11 December 2005

Breakfast at Tiffany’s

Filed under: Books

I read Breakfast at Tiffany’s last night. I’ve had the book for many years, it pops up from time to time in moves or other re-organizations, and every time I see it I mean to read it, but don’t. Last night I saw it again, on the little table by Pam’s office that is sort of her “staging area” for things either going into that room or going out of it. This time, I thought, I’m really going to read that, and I did.

I’m in sort of a “reading phase” right now. I felt that I was watching far too much television (I mean, really, how many times can I see the same 127 episodes of “King of the Hill” anyway?) and decided to discipline myself to read more and watch less. I’m about two weeks into it now, and I think it is going well. I read the afore mentioned B@T (more on that later) and am working my way through a book on Chinese History, The Good Earth and Alan Alda’s “never have your dog stuffed”.

(A side note to that, people frequently ask me how I can be reading three or four <or just more than one I guess> books at the same time. I have never understood this, as it isn’t like we’re in school anymore and have to finish this or that book by a certain time, and it isn’t like people only watch one television show until its conclusion before starting another. I never have understood that. Anyway…)

So, back to Breakfast at Tiffany’s. The copy I have is in fantastic shape, a nice 1958 hardcover edition that looks to have never been read (certainly not in this house, as mentioned above), the spine was as tight as a drum. I don’t know how it came to be with us, Pam didn’t remember either, perhaps it was a thrift store purchase or it came from Pam’s mother or sister, where a lot of our “where did that come from” things seem to have originated.

It wasn’t very long, about 115 pages or so, and had no chapters, which is so odd by today’s standards that you take notice. It did have breaks, which I always appreciate as a reader, because it’s so hard when you come back to a book after putting it down for a bit picking up where you left off.

I must say, I really enjoyed it. It certainly got me to thinking about all the “Holly Golightlys” in my life, of which I’ve had a few, I’m sure we all have. It seems to me that every girl has a little of that in them, the yearning for the “free” life with lots of suitors and no responsibility.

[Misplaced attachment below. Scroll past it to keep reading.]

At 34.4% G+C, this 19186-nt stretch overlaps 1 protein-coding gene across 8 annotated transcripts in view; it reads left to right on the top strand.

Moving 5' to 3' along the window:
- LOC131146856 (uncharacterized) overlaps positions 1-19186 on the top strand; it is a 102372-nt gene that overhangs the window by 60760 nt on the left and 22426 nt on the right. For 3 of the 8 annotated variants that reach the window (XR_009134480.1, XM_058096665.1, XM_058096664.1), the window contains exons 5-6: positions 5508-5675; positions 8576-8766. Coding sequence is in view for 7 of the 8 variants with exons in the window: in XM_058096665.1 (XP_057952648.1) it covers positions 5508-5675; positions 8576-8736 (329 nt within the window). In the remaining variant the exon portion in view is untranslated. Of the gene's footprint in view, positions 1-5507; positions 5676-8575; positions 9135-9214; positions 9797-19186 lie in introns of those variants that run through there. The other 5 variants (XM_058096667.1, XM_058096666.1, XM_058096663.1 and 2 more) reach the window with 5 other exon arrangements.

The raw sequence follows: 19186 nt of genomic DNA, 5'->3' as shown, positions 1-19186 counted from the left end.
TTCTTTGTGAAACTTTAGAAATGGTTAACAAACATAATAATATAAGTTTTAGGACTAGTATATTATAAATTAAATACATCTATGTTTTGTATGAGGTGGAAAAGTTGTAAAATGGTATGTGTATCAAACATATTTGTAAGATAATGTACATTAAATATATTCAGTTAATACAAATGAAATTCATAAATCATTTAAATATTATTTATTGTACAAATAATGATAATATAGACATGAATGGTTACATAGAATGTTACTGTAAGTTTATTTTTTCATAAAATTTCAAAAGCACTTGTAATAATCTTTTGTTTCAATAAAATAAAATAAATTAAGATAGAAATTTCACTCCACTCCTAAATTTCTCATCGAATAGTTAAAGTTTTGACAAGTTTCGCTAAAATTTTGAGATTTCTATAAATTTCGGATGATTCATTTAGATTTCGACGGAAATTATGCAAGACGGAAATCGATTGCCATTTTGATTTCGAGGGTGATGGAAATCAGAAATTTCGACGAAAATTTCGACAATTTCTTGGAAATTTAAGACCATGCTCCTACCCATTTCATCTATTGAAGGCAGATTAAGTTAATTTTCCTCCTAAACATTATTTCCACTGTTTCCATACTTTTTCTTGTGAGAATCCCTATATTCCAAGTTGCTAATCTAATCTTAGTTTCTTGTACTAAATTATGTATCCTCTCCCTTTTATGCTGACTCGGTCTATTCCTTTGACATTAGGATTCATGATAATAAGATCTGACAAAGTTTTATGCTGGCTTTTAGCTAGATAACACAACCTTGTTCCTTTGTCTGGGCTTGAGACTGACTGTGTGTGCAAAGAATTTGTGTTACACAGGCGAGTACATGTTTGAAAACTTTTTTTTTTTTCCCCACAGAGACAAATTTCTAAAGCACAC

The first person that came to mind was a girl from my teenage years, let’s call her Dorthy, lest she read this and get ticked off at me, although I haven’t heard from her in going on a decade now so that seems fairly unlikely. I had sort of two lifetimes with Dorthy, one in high school and one in my first year of college.

We’d met my sophmore year, when I moved to California from New York and hit it off because she had done the same thing some years before. I think it was my friend John that first introduced me to her, but I can’t say now as it’s nearly 20 years ago now and I can’t remember where I put my keys yesterday much less something like that, but how we met doesn’t really matter.

She was a “popular girl” of sorts, in spite of being in theatre, which of course in most places is the kiss of unpopularity in most schools, but not in her case. You see she was the Star. Every school has one of those, the girl (or guy I suppose but I have no experience with that) that is sort of the de facto star of every show before it is even realized what it is. I guess, looking back on it now, it’s a fish/pond thing, where you’re the biggest fish in that pond, so you always get the part, even though on the larger scale the pond isn’t that large (like I’m not sure that she got invited to all the “cool” parties, etc.).

So Dorthy was the IT girl, at least to me, and several other boys who shared that particular vocation in school. She always seemed to have a gaggle of guys fawning over her, getting her Cokes, asking her out, etc. and I was Fred. Always there, sometimes of interest to her, and sometimes, more often than not for my taste at the time, not of interest to her. We went back and forth this way for the rest of my high school years, her getting more and more popular and me, still the same in the wings and a ready and eager ear to listen to her various stories and problems stemming from the fact she was the IT girl.

I don’t know what she’s doing now, not posing for mask makers in Africa I’m fairly sure, but who knows? The last time I heard anything about her she was touring with traveling theater productions and doing local commercials in LA. I google her every now and then but get nothing, and don’t really know what I’d do if I did find her, much like Fred.

She was an interesting girl, to be sure, and absolutely my closest brush with Holly Golightly.

One Response to “Breakfast at Tiffany’s”

  1. John Noack says:

    That brings me back, Jon…way back…. :)

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